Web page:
Ford’s (NYSE:F) fourth-quarter earnings report was as mixed as the company’s overall outlook. The automaker’s earnings came in below analysts’ consensus estimate, but its revenue beat their average forecast.
Ford stock rose more than 3% following the report. However, it fell back after the excitement faded, and F stock is again trading near its pre-announcement levels.
Nonetheless, F stock has recovered from the $7.41 low it reached at the end of December. Given that recovery, it may have found a floor. Although the stock faces formidable challenges, its valuation metrics and possible upcoming events could make Ford stock tradeable.
The Good and the Bad of Ford Stock
Put simply, Ford stock is a mixed bag. The U.S.-China trade war has hurt the company’s sales, and it has struggled outside of North America. During the fourth quarter, the EBIT of Ford’s Middle East/Africa region increased, and Ford maintained its market share in Europe. However, every other metric of all of its markets outside of North America fell. Ford also faces the ongoing concerns of pension costs, labor issues, and interest rates.
Fortunately, it has found one compelling silver lining: North American truck sales. Continuing a trend that has been in place for years, the Ford F-150 truck is continuing to outsell the competition. In 2018, the company sold more than 909,000 F-150 pickup trucks.
That exceeded the combined 806,000 Silverado and GMC Sierra trucks that General Motors (NYSE:GM) sold. It’s also close to double the sales of the Dodge Ram built by Fiat Chrysler (NYSE:FCAU). Also, U.S. companies continue to dominate the domestic truck market, as Toyota (NYSE:TM) and Nissan (OTCMKTS:NSANY) combined only sold one-sixth as many trucks as Ford.
These numbers reinforce the wisdom of Ford’s decision to largely exit the passenger-car business. According to J.D. Power, the average cost of new pickup trucks now exceeds $44,000, well over the $32,500 average price of all new vehicles. The high margins of trucks help Ford compensate for its lagging overseas sales, particularly in China.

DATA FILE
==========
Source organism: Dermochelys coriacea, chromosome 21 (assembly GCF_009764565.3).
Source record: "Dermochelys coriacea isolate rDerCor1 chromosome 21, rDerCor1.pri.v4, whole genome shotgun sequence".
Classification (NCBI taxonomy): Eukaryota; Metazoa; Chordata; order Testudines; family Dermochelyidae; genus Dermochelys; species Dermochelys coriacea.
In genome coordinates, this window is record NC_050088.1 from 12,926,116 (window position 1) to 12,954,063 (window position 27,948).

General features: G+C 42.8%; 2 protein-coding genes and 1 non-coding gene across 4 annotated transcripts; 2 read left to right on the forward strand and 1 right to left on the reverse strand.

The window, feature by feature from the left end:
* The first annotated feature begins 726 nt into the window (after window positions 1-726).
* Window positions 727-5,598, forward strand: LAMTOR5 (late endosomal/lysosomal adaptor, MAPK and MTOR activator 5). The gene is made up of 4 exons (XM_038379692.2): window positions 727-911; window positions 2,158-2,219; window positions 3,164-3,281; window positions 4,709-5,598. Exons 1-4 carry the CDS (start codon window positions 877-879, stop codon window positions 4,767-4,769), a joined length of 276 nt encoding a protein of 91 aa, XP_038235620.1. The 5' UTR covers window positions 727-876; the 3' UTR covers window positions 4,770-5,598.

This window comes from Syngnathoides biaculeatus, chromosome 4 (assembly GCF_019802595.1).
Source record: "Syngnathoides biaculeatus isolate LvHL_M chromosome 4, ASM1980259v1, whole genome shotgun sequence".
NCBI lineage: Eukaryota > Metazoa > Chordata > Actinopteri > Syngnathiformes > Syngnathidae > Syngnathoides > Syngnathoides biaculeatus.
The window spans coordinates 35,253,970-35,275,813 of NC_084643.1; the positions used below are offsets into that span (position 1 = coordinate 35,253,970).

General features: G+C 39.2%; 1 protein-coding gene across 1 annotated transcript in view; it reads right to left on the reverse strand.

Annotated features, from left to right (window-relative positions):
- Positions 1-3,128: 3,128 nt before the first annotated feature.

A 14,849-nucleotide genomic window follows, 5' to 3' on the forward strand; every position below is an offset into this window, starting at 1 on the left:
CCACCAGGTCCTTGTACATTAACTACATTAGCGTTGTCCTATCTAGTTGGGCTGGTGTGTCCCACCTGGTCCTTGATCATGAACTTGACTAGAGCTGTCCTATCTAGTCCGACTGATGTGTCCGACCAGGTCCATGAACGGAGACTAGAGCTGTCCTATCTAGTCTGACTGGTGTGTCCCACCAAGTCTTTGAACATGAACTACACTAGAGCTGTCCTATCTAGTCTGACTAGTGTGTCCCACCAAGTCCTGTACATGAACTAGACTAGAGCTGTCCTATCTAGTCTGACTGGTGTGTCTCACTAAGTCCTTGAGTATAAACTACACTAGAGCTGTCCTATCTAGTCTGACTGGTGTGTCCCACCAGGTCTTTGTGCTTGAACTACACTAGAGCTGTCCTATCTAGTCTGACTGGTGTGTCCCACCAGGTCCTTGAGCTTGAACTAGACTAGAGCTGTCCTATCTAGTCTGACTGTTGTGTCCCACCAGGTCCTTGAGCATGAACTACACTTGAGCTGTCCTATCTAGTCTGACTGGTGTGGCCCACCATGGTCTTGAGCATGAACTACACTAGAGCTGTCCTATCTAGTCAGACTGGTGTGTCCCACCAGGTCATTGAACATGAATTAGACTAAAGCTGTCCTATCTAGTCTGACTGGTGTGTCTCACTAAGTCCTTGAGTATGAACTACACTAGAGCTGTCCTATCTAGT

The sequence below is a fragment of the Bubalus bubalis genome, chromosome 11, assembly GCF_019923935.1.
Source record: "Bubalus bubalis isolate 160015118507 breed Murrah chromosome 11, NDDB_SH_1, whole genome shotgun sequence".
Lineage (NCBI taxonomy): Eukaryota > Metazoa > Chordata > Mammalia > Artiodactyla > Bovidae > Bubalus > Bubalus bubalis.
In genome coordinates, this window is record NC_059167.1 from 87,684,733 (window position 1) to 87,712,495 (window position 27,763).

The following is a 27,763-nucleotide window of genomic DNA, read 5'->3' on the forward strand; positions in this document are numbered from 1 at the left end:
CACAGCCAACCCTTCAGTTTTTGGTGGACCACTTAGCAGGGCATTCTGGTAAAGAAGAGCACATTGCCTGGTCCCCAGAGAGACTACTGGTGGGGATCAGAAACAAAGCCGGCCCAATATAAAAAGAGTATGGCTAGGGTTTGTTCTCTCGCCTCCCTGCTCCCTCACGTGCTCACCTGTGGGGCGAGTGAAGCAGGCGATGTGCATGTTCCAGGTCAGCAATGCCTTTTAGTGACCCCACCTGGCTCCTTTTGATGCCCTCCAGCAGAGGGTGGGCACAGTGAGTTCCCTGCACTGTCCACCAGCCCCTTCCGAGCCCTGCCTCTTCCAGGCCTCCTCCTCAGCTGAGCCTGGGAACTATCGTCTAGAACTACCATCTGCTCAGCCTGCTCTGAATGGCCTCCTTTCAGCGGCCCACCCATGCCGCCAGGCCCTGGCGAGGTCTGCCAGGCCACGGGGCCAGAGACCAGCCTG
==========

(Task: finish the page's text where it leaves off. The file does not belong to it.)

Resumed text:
Ford Stock Is a Buy, Just Not a Long-Term Hold
The current dividend yield of F stock is just above 7%. Moreover, the stock’s forward price-earnings ratio of 6.2 might also lure investors. Although every major car company other than Tesla (NASDAQ:TSLA) has long held a single-digit multiple, Ford’s forward PE is well below the average multiple of 9.8 that Ford stock has maintained for the last five years.
A few tailwinds could return Ford stock to that multiple. Negotiators seem optimistic that the trade war with China could end sooner rather than later. After the conflict ends, Ford’s car sales in the world’s most populous country should increase. Furthermore, the Fed also looks set to stop its interest-rate hikes. That should keep the more rate-sensitive consumers in the auto market.
At around $8.45 per share, the Ford stock price stands at less than half of its 2014 peak. Even if it just returns to the $10 range over the next year, that, combined with the 7% dividend, amounts to a return of about 25%.
Despite the strengths of Ford, I only recommend trading Ford stock. Over the longer term, the outlook of Ford stock seems more uncertain. The 60-cent per share annual payout represents a drop from the 83 cents-per-share dividend that F stock paid in 2018. Since the payout tends to fluctuate, I would not consider the dividend as secure as that of high-yield, dividend-aristocrat stocks such as AT&T (NYSE:T) or AbbVie (NYSE:ABBV).
Moreover, even if the trade war with China ends, Wall Street expects Ford’s profit growth to be meager as the company’s pension and labor issues will probably continue to weigh on its bottom line. Analysts predict that the company’s profits will shrink in fiscal 2019. They also estimate that its profit will increase by an average of just 3.8% per year over the next five years.
However, given the 6.2 forward PE ratio of Ford stock, these issues are probably baked into Ford stock price. If one is looking for a play on a U.S.-China trade deal, Ford stock could fill that role for awhile.
The Bottom Line on Ford Stock
Although the long-term outlook of F stock appears to be bleak, the equity looks well-positioned for a short-term trade. The company faces challenges that will probably dampen enthusiasm for F stock for years to come.
However, with a forward P/E ratio of 6.2 and a dividend yield above 7%, any tailwind could result in a significant return over the short-term or medium-term. A trade agreement with China and/or interest rates that stay low enough to entice U.S. buyers could provide the necessary catalyst.
I do not recommend taking a long road trip with Ford. However, for a short trek, F stock could provide a nice ride.
As of this writing, Will Healy is long ABBV stock. You can follow Will on Twitter at @HealyWriting.